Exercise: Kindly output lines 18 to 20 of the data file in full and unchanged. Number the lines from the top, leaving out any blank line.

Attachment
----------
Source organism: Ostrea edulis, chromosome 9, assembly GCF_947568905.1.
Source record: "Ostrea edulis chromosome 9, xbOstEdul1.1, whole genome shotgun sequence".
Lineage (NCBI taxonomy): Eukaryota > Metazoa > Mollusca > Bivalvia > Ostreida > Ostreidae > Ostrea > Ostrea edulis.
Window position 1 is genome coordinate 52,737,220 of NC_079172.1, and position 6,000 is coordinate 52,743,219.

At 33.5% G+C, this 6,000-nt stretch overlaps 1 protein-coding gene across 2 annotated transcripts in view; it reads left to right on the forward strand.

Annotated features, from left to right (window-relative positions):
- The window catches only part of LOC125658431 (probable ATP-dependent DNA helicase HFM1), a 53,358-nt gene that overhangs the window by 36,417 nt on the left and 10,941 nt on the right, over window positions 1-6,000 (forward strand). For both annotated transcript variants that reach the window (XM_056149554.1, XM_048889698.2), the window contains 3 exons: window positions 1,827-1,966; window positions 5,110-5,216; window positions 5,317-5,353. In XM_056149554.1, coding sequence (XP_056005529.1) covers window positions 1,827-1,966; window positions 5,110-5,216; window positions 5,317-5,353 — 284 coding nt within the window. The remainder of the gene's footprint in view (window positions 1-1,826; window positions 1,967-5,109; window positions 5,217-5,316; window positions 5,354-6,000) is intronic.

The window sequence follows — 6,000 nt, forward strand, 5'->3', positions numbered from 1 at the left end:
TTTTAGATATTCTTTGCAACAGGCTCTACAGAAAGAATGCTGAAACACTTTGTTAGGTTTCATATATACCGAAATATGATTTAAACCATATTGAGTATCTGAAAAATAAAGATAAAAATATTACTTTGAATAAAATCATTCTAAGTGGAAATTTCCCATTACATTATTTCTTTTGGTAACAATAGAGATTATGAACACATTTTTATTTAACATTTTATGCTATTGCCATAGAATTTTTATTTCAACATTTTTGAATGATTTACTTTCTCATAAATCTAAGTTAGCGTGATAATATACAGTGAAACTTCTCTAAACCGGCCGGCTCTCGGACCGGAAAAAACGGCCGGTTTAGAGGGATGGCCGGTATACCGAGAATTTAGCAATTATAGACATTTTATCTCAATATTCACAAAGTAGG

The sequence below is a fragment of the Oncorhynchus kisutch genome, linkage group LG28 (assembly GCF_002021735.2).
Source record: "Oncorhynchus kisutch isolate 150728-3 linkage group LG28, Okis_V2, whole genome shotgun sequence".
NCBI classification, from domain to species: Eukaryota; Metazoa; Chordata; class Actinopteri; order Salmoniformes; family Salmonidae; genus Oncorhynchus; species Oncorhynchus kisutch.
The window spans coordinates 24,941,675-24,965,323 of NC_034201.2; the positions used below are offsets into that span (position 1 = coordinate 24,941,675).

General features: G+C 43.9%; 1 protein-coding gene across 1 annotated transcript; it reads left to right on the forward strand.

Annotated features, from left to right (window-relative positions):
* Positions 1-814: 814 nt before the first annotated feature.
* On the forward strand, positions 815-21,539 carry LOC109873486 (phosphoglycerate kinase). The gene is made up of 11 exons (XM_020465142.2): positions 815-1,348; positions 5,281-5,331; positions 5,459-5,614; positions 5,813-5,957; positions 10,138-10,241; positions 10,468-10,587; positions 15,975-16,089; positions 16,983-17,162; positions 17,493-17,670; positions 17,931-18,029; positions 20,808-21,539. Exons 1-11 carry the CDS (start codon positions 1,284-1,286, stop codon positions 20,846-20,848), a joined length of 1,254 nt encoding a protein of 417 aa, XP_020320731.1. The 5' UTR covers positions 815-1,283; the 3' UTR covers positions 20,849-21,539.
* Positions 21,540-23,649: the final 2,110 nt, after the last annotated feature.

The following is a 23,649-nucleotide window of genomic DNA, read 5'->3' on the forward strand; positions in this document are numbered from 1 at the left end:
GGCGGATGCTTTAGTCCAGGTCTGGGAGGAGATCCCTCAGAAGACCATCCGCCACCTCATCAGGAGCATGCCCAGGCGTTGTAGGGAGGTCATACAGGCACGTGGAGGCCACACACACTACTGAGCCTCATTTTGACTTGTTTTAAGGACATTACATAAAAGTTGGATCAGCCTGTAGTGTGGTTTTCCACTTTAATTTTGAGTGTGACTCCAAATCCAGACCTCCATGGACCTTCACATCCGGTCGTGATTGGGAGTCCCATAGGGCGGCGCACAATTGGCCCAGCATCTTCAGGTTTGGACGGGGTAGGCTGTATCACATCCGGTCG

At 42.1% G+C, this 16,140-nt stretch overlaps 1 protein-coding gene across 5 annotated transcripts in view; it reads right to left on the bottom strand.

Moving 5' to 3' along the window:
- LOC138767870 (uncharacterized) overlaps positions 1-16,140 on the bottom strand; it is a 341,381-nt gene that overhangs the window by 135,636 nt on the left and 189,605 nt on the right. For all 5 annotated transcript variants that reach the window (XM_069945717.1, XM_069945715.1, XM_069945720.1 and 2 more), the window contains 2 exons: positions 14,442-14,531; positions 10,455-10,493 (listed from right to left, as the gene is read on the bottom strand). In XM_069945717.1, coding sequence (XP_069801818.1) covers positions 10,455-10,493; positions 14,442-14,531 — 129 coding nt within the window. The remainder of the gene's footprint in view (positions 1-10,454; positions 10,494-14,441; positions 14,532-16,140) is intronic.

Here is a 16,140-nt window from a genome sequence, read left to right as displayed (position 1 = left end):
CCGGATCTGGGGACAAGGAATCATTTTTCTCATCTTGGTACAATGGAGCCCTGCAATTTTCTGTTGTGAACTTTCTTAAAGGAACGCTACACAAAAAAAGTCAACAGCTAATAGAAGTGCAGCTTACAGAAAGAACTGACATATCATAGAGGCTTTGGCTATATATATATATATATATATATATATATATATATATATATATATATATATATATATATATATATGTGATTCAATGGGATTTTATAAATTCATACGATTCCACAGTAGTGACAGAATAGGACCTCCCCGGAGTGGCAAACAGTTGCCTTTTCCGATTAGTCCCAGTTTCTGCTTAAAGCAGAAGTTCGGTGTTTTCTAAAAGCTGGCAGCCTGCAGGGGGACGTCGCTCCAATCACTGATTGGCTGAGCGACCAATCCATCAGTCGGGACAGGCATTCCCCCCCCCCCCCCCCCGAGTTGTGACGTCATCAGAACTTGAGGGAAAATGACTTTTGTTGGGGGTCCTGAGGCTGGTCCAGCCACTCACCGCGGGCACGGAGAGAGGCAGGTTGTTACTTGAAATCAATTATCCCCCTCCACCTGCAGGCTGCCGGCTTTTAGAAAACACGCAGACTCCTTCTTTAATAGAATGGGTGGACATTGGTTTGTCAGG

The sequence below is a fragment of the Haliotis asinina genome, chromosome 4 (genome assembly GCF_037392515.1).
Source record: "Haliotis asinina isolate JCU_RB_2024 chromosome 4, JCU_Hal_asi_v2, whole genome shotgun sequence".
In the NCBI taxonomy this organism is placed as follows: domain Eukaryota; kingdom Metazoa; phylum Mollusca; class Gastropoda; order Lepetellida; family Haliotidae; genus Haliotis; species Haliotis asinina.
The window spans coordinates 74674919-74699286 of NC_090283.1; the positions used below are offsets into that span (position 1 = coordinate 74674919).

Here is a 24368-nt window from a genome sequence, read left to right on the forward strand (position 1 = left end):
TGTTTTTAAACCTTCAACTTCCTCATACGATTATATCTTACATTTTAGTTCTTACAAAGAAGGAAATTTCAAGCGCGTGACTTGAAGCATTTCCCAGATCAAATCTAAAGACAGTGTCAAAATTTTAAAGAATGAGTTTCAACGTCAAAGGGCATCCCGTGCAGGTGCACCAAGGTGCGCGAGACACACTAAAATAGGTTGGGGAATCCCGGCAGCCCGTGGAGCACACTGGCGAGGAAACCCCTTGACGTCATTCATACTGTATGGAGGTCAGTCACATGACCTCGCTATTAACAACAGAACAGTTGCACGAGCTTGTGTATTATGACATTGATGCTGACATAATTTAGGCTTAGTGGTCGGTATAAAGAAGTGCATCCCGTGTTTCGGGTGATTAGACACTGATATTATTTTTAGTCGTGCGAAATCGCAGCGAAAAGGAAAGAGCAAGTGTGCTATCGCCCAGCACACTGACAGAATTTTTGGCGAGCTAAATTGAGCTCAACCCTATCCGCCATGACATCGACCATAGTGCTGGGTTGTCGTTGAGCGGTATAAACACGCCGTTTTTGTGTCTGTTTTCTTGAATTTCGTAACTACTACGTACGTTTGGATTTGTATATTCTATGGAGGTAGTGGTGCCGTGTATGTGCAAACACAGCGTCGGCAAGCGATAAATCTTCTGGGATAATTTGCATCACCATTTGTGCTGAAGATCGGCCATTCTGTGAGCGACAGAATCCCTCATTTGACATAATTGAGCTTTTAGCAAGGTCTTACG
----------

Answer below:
* Positions 21,540-23,649: the final 2,110 nt, after the last annotated feature.

The following is a 23,649-nucleotide window of genomic DNA, read 5'->3' on the forward strand; positions in this document are numbered from 1 at the left end:
GGCGGATGCTTTAGTCCAGGTCTGGGAGGAGATCCCTCAGAAGACCATCCGCCACCTCATCAGGAGCATGCCCAGGCGTTGTAGGGAGGTCATACAGGCACGTGGAGGCCACACACACTACTGAGCCTCATTTTGACTTGTTTTAAGGACATTACATAAAAGTTGGATCAGCCTGTAGTGTGGTTTTCCACTTTAATTTTGAGTGTGACTCCAAATCCAGACCTCCATGGACCTTCACATCCGGTCGTGATTGGGAGTCCCATAGGGCGGCGCACAATTGGCCCAGCATCTTCAGGTTTGGACGGGGTAGGCTGTATCACATCCGGTCG